But getting back to the job problem.  As I was saying, I find this battle of mine to find an entry-level job as a young graduate paradoxical. Why? Because, on one side, people without experience and proper backgrounds in anthropology and sociology are working in domains that require both practical and theoretical knowledge. On the other side, the more I struggle to swim through nowadays competitive market the more I feel like I am worthless. Most of the jobs out there are for people with 2+ years experience. On top of that, the more certificates you have, the more languages you speak, the more freaking additional skills you have the better it is. And I feel left out, I am not a superhuman. I wonder who is? Then how do young people find jobs? And how do all these individuals without sociological and anthropological backgrounds end up in NGOs?

You would say, well, they start with an internship….and that’s fine…for those who want to do that…but I can’t and I am really against that…why? Because for more than 7 years of my life (bachelor and master) my parents have been supporting me financially and I feel ashamed to ask them to keep supporting me for one more year while I work for free. Because that’s how I see it. Big companies want interns that slave for them…no? Aren’t interns a kind of modern slaves? No offence to those who do internships…I’m sure you gain a lot of valuable skills and knowledge…but at the same time why don’t companies pay at least a minimum wage so graduates can sustain themselves and become independent? I mean, I will be 27 years old on the 13th of December and I want to be independent and to start my career in an NGO or a social  entrepreneurship group. Because my studies are related to that and afterall, this is my passion. Why don’t I get the chance to do that? I mean, what’s the point of studying at all if all I get to do is an internship or getting a job in something that completely bores me and drains all my energy just to be able to put food on the table and pay the rent?

I agree that we live in a very competitive society and we have to fight for what is ours, but isn’t this pushed to an extreme? I am not the type of individual who can multitask to the extent that I can juggle a full-time internship and many part-time jobs to pay the rent and at the same time save some personal time for myself to stay sane. I feel like internships are for rich kids. My parents can’t support me any longer. And when I think about it, my parents were financially independent when they were about 24. So how can I ask them for money and work for free or for a meagre amount of money just to gain experience?  If you ask me…internships are just a cheap and dirty way to cut down on costs and make poor susceptible young graduates slave and do jobs that otherwise employees would do for a real salary. So no, I am not going to do an internship…I am going to keep looking for that one workplace that will give me the chance to get a visa, earn a fair salary and be able to survive in this city and in this country by paying my own bills and buying my own food and by giving me the chance to develop and use my energy, my creativity, my skills in their company.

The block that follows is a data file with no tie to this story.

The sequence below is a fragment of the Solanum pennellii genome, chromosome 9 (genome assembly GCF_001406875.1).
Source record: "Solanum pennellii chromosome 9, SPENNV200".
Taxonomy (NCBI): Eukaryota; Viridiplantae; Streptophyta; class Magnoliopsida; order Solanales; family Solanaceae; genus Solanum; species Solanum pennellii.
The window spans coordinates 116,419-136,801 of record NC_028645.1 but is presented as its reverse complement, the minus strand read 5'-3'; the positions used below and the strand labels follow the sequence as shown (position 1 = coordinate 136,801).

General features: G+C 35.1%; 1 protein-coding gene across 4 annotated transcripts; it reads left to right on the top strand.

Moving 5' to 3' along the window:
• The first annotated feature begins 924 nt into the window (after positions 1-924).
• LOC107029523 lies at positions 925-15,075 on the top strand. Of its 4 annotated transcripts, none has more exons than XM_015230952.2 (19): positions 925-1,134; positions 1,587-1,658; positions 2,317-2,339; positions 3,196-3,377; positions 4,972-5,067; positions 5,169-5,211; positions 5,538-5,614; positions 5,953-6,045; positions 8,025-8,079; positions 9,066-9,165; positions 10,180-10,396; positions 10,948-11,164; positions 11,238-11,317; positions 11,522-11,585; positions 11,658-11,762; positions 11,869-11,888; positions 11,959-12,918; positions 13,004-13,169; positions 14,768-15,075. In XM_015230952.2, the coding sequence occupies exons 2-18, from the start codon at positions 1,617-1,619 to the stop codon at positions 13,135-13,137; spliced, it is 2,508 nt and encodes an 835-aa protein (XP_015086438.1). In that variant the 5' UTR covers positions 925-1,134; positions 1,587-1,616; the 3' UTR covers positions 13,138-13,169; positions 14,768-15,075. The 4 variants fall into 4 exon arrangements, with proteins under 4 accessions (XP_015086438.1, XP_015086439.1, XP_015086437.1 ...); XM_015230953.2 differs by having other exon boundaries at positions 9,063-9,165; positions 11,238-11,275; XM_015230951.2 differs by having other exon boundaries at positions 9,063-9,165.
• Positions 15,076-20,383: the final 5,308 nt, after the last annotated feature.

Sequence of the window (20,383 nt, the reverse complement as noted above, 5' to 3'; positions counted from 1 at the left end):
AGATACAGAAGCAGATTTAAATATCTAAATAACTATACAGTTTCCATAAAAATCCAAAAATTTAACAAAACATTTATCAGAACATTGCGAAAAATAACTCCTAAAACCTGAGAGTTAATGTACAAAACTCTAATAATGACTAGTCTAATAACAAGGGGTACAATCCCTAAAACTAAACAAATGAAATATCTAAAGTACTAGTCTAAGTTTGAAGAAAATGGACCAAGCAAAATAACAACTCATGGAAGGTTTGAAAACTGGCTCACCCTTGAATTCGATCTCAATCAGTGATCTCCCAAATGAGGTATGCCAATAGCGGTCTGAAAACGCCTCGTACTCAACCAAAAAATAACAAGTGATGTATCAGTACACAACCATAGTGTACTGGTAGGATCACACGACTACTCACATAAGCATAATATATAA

P.S: One last thing, I was given a free piece of ‘smart advice’. I was told by some people (who supposedly are great, intelligent and working in social change) that I victimize myself and that I create a negative image for myself by complaining or by revealing that I am unemployed and looking for a job and for a chance to start my career. I was advised to pump up my image and to advertise myself,  to present myself as what I want to be instead of what I am. And that, to me, seems to be faking it…’smart advice’ from self-image and goal setting coaches. What is wrong with admitting the truth, with recognizing that I am vulnerable and  that I am going through a situation that many other people faced at some point in their lives? And btw, the PR department uses negative publicity once in a while as a positive thing. ‘Bad publicity is better than no publicity at all!’

Leaving all jokes aside: I am fed up with this : ‘Everything works fine and I am a great individual with no problems’ and with ‘I will never show my weak spots and I will not admit to needing help’. I am going to make a parallel here. It is like asking racially discriminated people to stop complaining about it and stop showing it to others because they would become vulnerable and everyone will perceive them as victims. But hell, they have been mistreated and the problem comes from the others, not from them. What a load of crap: we should be talking about it, we should be revealing it…because part of the problem is that society, people, companies, the environment and everything that belongs to it is treating us like that. We, young people, want more chances to work and to show what we are capable of! And people who have been racially discriminated want society to own up to it. We should make those responsible realize that they are unfair…and that we want a change!